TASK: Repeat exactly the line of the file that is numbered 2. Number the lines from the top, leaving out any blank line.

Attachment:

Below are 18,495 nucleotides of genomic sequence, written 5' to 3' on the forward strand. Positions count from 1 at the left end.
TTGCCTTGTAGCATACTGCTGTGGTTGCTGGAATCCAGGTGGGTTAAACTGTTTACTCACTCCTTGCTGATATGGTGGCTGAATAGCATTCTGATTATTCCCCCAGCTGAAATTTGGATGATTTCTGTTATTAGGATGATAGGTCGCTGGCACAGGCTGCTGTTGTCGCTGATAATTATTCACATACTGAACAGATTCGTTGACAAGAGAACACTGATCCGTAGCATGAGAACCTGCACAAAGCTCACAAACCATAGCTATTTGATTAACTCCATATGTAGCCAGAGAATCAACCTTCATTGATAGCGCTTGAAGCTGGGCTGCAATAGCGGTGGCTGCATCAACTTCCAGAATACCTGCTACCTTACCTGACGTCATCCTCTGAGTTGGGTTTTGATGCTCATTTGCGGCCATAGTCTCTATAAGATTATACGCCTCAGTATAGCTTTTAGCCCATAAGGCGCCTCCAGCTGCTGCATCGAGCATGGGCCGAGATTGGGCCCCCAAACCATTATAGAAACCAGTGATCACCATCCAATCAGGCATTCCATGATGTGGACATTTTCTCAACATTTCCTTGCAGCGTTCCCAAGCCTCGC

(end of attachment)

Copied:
TTGCCTTGTAGCATACTGCTGTGGTTGCTGGAATCCAGGTGGGTTAAACTGTTTACTCACTCCTTGCTGATATGGTGGCTGAATAGCATTCTGATTATTCCCCCAGCTGAAATTTGGATGATTTCTGTTATTAGGATGATAGGTCGCTGGCACAGGCTGCTGTTGTCGCTGATAATTATTCACATACTGAACAGATTCGTTGACAAGAGAACACTGATCCGTAGCATGAGAACCTGCACAAAGCTCACAAACCATAGCTATTTGATTAACTCCATATGTAGCCAGAGAATCAACCTTCATTGATAGCGCTTGAAGCTGGGCTGCAATAGCGGTGGCTGCATCAACTTCCAGAATACCTGCTACCTTACCTGACGTCATCCTCTGAGTTGGGTTTTGATGCTCATTTGCGGCCATAGTCTCTATAAGATTATACGCCTCAGTATAGCTTTTAGCCCATAAGGCGCCTCCAGCTGCTGCATCGAGCATGGGCCGAGATTGGGCCCCCAAACCATTATAGAAACCAGTGATCACCATCCAATCAGGCATTCCATGATGTGGACATTTTCTCAACATTTCCTTGCAGCGTTCCCAAGCCTCGC